That’s the thing you inhabit. But the real question is: What is it made of and how are those building blocks structured together?
According to biology, humans are mammals, and mammals are one of several groups of animals with internal skeleton. Thus we have bones inside our limbs and we use muscles to move them. A single muscle is able to pull in only one direction, so in order to move bones freely in many directions, there are several times more muscles than bones in the body.
Bones are attached to each other by special structures called joints. Bone surfaces inside joints are very smooth, covered by slippery cartilage and lubricated by special “synovial” fluid. Two neighboring bones are connected to each other by strong elastic straps of connective tissue called ligaments. They often wrap around joints in several directions, quite similar to bandages, which makes them durable and water tight.
Each square inch of muscle cross section has some maximal force that it can produce, so in order for muscles to produce sufficient absolute forces required for everyday activities, they might need to be rather thick. But thick muscles in the vicinity of joints would impede movements… The ingenious solution that nature has come across is to “connect” muscles to bones via relatively long and thin “cables” called tendons. That way a muscle can be comfortably positioned approximately at the middle of its originating bone and have a rather thick “belly”, while still being able to pull the neighboring bone using a long tendon that passes around the joint. Think of your biceps or your calf muscles.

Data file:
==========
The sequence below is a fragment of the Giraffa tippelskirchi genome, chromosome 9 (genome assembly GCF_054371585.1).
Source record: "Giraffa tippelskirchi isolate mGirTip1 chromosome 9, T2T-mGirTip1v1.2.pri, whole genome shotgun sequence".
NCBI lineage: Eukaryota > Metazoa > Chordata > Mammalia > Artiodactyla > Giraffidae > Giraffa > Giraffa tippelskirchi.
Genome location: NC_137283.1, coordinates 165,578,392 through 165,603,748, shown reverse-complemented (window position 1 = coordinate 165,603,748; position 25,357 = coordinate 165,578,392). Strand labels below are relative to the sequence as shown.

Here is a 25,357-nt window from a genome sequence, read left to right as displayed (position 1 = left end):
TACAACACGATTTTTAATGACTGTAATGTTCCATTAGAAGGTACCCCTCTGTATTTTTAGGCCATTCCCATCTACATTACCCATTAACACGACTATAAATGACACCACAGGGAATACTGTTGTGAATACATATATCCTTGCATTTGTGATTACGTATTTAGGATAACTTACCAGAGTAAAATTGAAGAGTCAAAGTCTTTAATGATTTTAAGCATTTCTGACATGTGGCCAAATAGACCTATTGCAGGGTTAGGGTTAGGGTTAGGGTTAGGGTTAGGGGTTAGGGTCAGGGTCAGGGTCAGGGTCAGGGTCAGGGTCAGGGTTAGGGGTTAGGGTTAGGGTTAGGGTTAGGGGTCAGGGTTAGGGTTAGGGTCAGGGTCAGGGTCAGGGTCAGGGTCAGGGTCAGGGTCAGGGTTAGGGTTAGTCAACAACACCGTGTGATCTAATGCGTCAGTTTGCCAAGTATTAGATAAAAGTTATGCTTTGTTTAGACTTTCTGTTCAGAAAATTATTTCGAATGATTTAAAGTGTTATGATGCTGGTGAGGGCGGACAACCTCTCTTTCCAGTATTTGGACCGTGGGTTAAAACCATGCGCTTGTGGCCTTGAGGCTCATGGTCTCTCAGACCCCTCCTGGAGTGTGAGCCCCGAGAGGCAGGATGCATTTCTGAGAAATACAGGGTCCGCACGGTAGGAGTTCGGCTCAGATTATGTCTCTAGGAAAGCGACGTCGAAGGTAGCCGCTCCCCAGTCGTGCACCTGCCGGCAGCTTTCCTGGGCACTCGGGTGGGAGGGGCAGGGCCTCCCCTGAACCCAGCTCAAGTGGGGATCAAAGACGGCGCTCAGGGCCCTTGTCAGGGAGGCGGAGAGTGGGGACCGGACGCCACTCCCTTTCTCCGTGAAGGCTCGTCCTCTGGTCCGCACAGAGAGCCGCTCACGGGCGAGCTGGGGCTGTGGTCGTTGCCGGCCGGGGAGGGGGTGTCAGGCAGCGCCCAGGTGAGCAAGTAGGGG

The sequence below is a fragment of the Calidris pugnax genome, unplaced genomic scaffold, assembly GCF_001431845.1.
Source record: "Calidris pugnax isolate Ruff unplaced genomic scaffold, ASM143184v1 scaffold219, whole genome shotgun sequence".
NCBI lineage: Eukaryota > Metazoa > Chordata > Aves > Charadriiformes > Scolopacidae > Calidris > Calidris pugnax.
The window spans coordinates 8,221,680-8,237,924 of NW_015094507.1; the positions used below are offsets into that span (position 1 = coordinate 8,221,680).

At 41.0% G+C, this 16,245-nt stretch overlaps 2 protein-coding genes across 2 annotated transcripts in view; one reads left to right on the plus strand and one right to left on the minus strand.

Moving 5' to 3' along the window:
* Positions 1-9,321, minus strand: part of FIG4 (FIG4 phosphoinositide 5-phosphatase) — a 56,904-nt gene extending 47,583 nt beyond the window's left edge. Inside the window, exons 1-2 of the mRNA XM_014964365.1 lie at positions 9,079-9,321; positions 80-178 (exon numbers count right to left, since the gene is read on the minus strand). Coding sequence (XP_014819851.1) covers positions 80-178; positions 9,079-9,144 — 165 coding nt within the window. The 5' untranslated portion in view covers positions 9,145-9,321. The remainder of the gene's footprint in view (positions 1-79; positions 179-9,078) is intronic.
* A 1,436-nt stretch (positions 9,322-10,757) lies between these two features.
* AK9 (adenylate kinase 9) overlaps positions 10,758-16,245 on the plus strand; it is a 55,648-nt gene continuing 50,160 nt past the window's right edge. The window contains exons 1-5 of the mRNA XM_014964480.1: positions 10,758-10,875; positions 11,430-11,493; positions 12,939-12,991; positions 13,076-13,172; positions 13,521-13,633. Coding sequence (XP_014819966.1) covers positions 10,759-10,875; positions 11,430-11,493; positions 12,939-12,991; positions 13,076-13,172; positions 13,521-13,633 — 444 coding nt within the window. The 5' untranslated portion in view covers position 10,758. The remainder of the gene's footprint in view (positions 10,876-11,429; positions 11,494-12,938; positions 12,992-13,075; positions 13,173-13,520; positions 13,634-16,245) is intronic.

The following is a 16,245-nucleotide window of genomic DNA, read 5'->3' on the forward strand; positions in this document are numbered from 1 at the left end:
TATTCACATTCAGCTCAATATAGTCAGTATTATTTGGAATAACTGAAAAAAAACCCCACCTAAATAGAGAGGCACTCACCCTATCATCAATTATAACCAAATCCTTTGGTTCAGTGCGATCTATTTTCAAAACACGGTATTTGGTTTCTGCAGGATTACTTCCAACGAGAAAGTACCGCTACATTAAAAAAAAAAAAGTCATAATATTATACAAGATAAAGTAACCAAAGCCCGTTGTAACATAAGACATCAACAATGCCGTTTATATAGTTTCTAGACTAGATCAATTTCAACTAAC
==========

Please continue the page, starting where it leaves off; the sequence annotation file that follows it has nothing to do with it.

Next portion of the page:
In several following articles we shall try to explain several details concerning human body construction and operation, and draw your attention to some less known but important quirks that arise from that. Such knowledge can turn your body improvement into a life long passion and will assure that you enjoy rather than suffer in the process.
It’s OK to be a bodybuilder, but it is much more rewarding to be a body-architect!